Explanation:

There are \(\frac{18}{3 \times 2}=3\) different ways to color the right-hand square given the colors of the two vertices both squares share, because there are \(2 \times 3=6\) different color orders which the two vertices on the shared side could have. So, \(\frac{1}{6}\) of the \(18\) different squares should contain the exact color order on their left side that the right-hand square has on its right side. Therefore, there are \(18 \times 3=54\) different ways in which we could color the diagram, such that no two adjacent vertices are the same color.

How do you get \(\frac{18}{3 \times 2}?\)

]]>@spaceblastxy1428 said in Question:

Explanation:

There are \(\frac{18}{3 \times 2}=3\) different ways to color the right-hand square given the colors of the two vertices both squares share, because there are \(2 \times 3=6\) different color orders which the two vertices on the shared side could have.

How do you get \(\frac{18}{3 \times 2}?\)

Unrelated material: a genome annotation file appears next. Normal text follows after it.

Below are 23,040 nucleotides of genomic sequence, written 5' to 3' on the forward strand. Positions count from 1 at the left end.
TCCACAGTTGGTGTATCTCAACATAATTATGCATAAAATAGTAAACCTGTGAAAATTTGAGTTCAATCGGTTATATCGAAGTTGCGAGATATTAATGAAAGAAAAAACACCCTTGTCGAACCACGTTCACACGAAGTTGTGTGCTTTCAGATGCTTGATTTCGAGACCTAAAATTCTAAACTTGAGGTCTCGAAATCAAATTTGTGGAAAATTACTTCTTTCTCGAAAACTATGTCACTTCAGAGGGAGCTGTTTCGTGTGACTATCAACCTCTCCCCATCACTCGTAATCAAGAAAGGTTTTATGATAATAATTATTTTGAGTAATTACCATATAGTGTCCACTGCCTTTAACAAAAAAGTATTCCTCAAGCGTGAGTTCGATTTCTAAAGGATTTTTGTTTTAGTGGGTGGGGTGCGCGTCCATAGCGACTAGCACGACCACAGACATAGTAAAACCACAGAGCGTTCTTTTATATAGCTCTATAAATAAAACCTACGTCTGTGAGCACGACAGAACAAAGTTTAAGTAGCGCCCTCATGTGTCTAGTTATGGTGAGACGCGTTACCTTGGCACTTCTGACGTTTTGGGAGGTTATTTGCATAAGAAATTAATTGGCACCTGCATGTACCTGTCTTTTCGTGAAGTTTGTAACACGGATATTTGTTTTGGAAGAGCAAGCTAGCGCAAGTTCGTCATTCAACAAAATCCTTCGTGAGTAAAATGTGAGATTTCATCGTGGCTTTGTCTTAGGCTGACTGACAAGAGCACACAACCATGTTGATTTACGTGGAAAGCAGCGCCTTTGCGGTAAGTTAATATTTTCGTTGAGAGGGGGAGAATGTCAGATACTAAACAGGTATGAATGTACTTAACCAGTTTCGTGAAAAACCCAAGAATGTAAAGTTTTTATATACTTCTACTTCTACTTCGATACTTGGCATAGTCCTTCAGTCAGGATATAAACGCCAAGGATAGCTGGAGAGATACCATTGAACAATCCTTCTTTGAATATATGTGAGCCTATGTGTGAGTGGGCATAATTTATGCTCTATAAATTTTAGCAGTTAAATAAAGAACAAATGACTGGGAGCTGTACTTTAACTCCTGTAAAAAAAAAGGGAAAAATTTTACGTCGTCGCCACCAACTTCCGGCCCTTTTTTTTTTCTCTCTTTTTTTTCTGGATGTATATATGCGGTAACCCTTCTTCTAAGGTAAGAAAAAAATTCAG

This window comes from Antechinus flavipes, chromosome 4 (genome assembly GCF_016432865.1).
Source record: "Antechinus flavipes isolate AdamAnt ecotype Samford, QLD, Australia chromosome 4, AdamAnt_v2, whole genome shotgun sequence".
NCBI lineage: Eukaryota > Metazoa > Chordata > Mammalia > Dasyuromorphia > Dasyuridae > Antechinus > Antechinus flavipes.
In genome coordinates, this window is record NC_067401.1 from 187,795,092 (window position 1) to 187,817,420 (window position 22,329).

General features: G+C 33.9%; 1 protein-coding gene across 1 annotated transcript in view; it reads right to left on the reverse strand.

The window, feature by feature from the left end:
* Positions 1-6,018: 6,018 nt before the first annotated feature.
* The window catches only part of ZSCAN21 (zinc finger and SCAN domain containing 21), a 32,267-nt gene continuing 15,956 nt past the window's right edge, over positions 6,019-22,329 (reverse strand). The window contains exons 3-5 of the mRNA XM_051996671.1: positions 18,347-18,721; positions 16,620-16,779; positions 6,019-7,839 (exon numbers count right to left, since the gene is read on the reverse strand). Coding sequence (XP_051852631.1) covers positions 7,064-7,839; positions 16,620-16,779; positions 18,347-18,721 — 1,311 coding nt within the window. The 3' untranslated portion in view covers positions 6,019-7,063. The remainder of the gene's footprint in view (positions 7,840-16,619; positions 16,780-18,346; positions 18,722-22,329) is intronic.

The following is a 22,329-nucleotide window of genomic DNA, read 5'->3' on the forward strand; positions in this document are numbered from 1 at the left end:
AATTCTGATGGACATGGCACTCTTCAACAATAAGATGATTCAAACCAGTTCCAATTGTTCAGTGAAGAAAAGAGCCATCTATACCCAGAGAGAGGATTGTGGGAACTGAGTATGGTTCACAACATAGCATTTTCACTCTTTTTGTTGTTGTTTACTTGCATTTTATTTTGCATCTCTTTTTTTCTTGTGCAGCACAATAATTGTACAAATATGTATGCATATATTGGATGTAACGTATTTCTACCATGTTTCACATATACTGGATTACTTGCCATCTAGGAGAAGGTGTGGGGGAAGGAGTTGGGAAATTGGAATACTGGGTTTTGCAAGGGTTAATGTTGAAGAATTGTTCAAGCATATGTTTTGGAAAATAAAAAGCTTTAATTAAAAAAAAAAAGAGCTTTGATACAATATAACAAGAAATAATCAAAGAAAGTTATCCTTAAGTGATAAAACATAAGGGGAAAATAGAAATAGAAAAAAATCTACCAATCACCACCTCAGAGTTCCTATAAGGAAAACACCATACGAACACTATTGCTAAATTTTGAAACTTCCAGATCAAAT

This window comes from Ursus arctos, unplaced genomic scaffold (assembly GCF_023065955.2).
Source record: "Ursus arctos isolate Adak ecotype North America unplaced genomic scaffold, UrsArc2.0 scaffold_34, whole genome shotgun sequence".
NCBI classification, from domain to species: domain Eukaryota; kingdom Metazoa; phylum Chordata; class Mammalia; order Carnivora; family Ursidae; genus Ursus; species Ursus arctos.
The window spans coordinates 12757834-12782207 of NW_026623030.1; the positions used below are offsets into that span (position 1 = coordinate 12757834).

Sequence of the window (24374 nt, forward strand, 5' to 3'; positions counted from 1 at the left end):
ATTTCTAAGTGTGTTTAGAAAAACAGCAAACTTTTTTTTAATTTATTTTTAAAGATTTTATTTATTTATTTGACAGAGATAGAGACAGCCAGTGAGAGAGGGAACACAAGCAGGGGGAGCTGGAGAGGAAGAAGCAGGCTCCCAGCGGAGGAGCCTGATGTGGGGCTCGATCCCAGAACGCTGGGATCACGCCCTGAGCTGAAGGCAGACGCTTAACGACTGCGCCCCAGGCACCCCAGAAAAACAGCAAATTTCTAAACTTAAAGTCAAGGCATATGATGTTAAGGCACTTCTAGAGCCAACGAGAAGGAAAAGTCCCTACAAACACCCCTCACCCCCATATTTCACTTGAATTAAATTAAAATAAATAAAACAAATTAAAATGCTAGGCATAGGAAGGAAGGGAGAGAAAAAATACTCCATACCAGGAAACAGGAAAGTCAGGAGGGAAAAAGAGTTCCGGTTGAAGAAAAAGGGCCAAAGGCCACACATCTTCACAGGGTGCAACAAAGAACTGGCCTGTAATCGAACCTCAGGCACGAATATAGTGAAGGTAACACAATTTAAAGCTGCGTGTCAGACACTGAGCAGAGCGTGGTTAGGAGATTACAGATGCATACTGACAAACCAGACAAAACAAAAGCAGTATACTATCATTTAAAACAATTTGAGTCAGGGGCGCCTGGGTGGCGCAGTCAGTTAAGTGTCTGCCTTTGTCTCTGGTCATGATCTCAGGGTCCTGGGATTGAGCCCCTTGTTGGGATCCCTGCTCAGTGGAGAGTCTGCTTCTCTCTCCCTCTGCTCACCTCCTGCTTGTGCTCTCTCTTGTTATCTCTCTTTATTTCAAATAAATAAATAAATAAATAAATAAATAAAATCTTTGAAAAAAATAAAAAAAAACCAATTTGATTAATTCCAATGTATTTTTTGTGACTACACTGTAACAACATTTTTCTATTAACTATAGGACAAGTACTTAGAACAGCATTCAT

The sentence is saying that these \(18\) ways come from \(6 \times 3,\) where \(6\) is the number of ways to color the middle two vertices and \(3\) is the ways to color the other two vertices of the square *given* that the two middle are colored. The phrase *given* indicates that we are fixing the colors of the middle two vertices. Then there are \(3\) ways to color the other two vertices.

Another way is to think of the \(18\) ways as being in \(6\) groups based on what the coloring of the middle two vertices is. There are \(6\) ways to color the middle two vertices.

Each of these \(6\) ways is like a group of \(3,\) as there are \(3\) ways to color the other two vertices of the square.

This is all that the sentence is saying, that there are \( \frac{18 \text{ total ways to color the square}}{6 \text{ groups }} = 3 \text{ ways per group}. \)

Thank you for asking this question! Module 3 is so much fun to learn, because of all the new and creative tricks that come up. I hope you are enjoying it too.

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